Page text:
1. 24
  1. 3

    The Go team has been tracking this for, well, a while: https://github.com/golang/go/issues/6853

    If compilers are at all interesting to you, the trade offs you’ll see discussed in that and other linked bugs should prove fascinating.

    1. 2

      Very interesting indeed, although there is little information in the issue itself wrt why are the binaries growing. I’ll have to dig around when I get the chance.

      Reading the comments, I get the feeling that the growing size of compiled binaries is a kind of fait accompli but it’s going to be a pain for people wanting to use go with wasm.

    2. 3

      This is really a great write up. I assumed I knew the answer before reading (includes the runtime where others externally link a runtime ie jvm) but I was totally wrong. Glad I took the time to read it.

      1. 2

        70 MB is a 40% increase from 50MB, not a 140% increase.

        1. 2

          Not to sound too picky, but the large executables is one big reason why I haven’t dived into Go as of yet. I prefer one binary for one job, and when I have many small tools each weighing in at 1-2 MB it is unacceptable for me.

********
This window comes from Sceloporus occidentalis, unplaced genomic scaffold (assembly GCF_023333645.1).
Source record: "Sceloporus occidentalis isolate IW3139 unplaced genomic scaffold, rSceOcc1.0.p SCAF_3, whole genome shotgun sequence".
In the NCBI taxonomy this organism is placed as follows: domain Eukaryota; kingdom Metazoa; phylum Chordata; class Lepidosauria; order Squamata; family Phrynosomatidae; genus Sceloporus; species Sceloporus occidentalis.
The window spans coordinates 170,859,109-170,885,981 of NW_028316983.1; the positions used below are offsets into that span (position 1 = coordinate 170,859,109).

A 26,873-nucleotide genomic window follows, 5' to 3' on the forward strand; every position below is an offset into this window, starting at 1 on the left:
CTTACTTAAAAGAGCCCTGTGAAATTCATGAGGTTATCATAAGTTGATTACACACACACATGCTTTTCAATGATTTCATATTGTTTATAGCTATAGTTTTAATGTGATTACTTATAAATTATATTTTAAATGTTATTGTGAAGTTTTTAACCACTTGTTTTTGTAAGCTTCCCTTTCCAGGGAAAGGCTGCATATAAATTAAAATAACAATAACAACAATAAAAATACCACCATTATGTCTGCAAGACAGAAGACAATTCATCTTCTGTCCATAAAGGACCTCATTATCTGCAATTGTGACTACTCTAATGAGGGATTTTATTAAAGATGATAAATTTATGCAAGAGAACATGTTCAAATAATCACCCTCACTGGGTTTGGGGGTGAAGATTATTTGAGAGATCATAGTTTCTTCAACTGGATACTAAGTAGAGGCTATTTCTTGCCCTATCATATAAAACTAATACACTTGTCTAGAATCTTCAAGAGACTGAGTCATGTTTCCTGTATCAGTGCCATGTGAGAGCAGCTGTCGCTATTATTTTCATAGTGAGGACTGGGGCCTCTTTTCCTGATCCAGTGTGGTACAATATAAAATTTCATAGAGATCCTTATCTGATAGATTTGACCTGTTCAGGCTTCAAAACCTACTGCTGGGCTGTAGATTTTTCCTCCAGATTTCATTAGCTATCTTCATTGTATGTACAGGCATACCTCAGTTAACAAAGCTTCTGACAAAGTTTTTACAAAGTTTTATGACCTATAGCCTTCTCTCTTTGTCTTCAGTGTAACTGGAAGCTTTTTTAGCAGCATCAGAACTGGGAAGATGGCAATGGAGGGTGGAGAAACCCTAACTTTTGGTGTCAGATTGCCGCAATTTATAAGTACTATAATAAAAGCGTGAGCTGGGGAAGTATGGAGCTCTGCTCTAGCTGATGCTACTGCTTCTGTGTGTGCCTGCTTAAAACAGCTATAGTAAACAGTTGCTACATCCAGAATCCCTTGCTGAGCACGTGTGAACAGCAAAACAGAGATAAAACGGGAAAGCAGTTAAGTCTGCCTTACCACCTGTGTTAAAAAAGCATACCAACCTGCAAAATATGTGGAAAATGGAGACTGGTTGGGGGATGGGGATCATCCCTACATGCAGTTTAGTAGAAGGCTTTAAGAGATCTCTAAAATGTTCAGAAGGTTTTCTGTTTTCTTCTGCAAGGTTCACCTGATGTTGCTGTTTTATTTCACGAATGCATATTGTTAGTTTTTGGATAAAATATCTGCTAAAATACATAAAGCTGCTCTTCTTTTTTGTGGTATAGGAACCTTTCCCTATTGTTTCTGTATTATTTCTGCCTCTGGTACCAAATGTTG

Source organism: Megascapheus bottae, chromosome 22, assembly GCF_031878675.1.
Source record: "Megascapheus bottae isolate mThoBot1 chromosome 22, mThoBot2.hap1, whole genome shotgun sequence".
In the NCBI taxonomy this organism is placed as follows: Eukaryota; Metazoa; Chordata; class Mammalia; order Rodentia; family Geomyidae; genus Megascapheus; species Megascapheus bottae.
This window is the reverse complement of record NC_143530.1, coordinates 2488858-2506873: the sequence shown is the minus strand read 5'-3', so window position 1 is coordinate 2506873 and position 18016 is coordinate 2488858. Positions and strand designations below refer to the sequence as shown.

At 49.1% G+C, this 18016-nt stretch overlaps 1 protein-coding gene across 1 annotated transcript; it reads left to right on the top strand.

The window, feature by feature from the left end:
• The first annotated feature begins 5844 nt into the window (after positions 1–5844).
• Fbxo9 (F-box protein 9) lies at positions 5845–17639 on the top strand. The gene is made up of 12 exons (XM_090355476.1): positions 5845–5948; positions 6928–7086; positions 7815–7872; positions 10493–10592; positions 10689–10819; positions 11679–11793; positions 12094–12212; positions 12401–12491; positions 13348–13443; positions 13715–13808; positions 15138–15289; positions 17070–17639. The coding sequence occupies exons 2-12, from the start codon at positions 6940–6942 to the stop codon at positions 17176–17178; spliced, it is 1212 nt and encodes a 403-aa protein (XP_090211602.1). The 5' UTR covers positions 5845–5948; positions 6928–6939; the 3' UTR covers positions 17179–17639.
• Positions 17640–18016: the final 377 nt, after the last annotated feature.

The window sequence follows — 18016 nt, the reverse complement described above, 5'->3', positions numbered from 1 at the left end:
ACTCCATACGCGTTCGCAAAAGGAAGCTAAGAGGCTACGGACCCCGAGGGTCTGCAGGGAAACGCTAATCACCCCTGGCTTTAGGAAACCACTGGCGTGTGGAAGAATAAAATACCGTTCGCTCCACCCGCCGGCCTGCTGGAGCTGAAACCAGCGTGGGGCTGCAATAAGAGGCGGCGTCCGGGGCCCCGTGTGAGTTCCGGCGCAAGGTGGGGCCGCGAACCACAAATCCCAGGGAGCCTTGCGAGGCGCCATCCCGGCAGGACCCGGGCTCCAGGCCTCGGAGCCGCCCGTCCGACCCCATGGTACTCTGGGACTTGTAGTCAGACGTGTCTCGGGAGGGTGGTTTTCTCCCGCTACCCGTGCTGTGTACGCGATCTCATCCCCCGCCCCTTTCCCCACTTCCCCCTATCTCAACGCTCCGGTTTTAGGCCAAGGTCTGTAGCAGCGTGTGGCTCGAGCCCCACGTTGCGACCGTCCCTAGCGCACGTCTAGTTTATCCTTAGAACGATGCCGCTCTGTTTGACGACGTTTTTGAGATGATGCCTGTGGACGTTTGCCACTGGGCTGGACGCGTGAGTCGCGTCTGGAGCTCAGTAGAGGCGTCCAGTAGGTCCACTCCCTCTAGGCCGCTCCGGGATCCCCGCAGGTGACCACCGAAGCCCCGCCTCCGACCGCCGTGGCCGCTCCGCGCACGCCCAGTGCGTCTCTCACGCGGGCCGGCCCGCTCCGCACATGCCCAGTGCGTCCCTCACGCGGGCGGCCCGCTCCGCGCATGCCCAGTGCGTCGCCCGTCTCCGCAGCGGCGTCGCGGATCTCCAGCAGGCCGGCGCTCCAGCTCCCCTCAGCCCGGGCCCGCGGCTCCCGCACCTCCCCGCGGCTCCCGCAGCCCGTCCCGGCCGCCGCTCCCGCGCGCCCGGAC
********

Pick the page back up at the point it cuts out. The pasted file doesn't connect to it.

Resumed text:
1. 2

            I had the same problem with a Haskell thing recently. Generating 5 binaries, each with about 20MB of identical code in it (lots of libraries + the RTS) and a few kB of code specific to that one binary. Switched it around so that there’s one binary which invokes what would have been the entry point for each of the others, and the container image shrank by a hundred MB.

            I suspect this may be a big influence on Golang projects’ CLI interfaces - ever notice that Go projects seem to always have one binary that has a dozen “subcommands”? I would hardly call it a massive problem but it I’d mildly interesting.

            (If I really cared about having 5 binaries, I would have a ~5kB dynamically linked C program for each subcommand, which just calls execve() and does nothing else.)

            1. 1

              That’s a really good point! I also noticed that, regarding the subcommands.

            2. 2


            3. 1

              Recently noticed goweight to get a quick sense of where’s the fat.

              1. 1

                I wonder if we couldn’t have a way to have less descriptive error stacktraces. Eg move the Data to an external file like pdb files for visual studio or map files for minified js. Where debug symbols are move out of the binary. And instead have some minified version embedded where the data could be decoded using the file.

                However there probably comes still reflection into play too, so probably no :S